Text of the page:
Dogs seem to make us healthier than we would be without them. Social psychologist Bruce Headey conducted a survey of Australian dog-owners and found that they take fewer trips to the doctor and sleep better than non-dog-owners. They are also less likely to be on heart medications.
It’s not that dog-owners are naturally healthier; bringing a dog into your life somehow brings these benefits along. James Serpell, a professor of animal ethics at the University of Pennsylvania, conducted a study in the U.K. that followed pet owners through the 10 months after they adopted their pet. Among dog and cat owners, there was a significant reduction in minor health problems such as headaches, difficulty sleeping, indigestion and sinus trouble in the first month, and these changes lasted for the study’s duration. Their scores on measures of general health also improved, and dog-owners increased their physical activity considerably.
Some of the health benefits of living with a canine occur deep down inside us. No matter how tidy your home may be, there’s some dust in the air, on the floor and on surfaces. In a 2018 study by biostatistician Alexandra Sitarik and colleagues, researchers collected dust samples from 54 family homes—half of which had a dog and half of which didn’t—when the dog was initially brought into the home and a year later. By the one-year mark, the presence of a dog in the home was associated with “a higher percentage of variation in bacterial dust composition,” including traces of Moraxella, Porphyromonas, Capnocytophaga, Fusobacterium, Streptococcus, and Treponema bacteria.
This isn’t a bad thing. On the contrary, what’s come to be called the “Microbiota Hypothesis” suggests that dust from homes with dogs may influence the development and response of the human immune system by changing the composition of the gut microbiome in ways that reduce risk for allergies and asthma. A considerable body of research has found that young children who grow up with dogs in their households are less likely to develop allergies, eczema or asthma, which often occur together as part of what’s called the allergic triad.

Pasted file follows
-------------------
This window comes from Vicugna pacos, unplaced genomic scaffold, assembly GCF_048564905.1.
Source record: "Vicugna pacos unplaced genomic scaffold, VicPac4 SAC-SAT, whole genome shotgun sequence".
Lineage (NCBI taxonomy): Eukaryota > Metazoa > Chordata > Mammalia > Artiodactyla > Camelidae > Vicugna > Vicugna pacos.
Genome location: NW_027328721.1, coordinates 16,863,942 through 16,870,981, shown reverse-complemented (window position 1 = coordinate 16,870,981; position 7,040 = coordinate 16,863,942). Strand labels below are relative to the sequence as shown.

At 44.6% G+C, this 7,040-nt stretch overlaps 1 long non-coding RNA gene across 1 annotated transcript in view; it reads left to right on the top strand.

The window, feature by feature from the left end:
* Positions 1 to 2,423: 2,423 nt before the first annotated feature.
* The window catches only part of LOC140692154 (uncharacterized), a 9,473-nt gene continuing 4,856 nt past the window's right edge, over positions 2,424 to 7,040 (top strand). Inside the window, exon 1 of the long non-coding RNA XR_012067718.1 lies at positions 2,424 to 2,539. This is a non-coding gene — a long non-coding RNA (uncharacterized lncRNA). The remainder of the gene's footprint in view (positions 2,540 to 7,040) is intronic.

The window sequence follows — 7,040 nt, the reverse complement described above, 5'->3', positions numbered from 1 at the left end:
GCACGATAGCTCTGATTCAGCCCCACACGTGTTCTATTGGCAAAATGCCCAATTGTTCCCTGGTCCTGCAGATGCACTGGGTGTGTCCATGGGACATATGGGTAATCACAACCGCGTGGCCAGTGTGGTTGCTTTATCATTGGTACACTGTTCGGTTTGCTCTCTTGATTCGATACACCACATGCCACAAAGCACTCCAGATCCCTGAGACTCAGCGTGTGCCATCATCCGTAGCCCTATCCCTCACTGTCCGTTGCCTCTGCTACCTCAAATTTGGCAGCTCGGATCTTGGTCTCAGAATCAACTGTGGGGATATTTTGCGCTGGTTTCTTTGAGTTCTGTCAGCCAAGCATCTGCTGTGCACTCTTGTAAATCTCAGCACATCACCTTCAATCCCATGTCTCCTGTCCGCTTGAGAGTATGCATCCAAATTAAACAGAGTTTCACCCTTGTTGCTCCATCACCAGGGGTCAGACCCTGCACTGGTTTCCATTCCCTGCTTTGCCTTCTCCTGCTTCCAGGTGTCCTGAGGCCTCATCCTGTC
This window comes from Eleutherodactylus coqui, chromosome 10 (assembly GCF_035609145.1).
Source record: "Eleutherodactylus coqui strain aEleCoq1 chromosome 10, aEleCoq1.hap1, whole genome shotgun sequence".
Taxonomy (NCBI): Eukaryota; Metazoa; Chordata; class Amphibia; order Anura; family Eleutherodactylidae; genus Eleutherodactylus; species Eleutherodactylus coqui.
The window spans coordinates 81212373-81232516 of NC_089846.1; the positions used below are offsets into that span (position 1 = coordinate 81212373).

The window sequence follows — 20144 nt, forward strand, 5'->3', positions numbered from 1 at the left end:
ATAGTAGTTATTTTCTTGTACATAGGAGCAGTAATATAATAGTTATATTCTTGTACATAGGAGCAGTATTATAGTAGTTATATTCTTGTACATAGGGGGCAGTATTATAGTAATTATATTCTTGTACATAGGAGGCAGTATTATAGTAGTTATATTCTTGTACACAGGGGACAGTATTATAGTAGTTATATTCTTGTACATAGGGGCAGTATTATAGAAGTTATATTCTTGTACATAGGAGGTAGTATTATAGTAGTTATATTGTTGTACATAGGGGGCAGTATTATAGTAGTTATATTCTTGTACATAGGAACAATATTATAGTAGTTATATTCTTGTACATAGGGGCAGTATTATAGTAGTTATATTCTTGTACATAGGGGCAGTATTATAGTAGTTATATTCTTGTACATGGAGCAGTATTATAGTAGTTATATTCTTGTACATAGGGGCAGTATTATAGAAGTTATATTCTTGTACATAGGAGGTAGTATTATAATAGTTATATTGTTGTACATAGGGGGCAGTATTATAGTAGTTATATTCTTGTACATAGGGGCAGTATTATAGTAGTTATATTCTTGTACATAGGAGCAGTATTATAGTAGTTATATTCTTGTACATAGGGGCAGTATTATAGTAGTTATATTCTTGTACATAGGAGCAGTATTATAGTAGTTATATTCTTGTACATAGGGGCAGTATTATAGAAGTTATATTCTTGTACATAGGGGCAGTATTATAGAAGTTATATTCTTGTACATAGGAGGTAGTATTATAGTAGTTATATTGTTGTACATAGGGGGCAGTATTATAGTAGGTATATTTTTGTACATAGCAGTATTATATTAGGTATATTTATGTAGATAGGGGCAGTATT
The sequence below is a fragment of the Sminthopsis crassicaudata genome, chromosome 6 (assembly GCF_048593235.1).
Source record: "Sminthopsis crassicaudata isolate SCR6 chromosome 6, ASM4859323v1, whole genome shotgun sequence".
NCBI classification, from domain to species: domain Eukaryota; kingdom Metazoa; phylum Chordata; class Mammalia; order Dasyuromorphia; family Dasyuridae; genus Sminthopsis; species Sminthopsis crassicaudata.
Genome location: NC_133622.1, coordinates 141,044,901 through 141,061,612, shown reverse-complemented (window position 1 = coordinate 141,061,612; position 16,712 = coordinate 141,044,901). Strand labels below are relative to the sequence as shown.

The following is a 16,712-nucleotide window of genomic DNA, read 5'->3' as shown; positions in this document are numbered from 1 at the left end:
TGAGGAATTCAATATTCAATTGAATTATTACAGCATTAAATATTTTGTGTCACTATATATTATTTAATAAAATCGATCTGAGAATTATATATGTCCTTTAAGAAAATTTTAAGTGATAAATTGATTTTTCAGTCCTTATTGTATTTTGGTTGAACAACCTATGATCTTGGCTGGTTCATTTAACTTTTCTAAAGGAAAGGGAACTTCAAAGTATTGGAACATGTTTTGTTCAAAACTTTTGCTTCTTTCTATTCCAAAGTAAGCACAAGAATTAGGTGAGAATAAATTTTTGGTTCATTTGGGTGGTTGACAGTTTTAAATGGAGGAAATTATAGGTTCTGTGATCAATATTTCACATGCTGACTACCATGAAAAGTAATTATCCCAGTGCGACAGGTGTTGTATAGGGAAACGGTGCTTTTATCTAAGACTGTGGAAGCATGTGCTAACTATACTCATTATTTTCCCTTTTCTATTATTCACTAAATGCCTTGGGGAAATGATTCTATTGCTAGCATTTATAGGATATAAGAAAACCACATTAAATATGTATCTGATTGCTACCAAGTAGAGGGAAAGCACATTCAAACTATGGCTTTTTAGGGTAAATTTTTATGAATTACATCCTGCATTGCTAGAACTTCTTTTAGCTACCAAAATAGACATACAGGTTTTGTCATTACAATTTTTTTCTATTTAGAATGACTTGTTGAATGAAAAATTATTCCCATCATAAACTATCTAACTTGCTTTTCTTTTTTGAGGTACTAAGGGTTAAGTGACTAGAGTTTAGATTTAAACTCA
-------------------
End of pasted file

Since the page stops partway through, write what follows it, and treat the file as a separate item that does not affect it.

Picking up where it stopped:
The theory, according to allergists, is that early exposure to dog dander could induce a high-dose tolerance to allergens. By stimulating their immune system not to react to dog dander and other microbes carried by canines, growing up with a dog helps kids develop a greater tolerance for certain germs and airborne allergens, thus preventing potential allergies from developing.
Scientists believe this may be why kids raised with dogs have fewer allergies than those from pet-free homes. A 2018 paper by Bill Hesselmar of the University of Gothenburg in Sweden and colleagues examined data from more than 1,000 children, age 7 to 8, and found that among those who grew up without pets, 49% went on to develop allergies. The rate dropped to 43% for kids with one pet and 24% for those with three pets.
When it comes to pain, having a dog doesn’t make you impervious, but it can make the discomfort more bearable. This is partly because having a canine companion provides a continuous source of meaning, connection and support.
Research led by Mary Janevic of the University of Michigan School of Public Health examined how older adults with chronic pain felt their pets affected them. Participants reported that their dogs motivated them to get up and get moving, which helped alleviate their pain. The pets distracted people from their pain and generally improved their moods. As Janevic noted in an interview, “Engaging in pet care can give a sense of daily purpose and routine that keeps a person going, even when they are having a pain flare-up. In this way, pets can be thought of as a natural resource for chronic pain self-management.”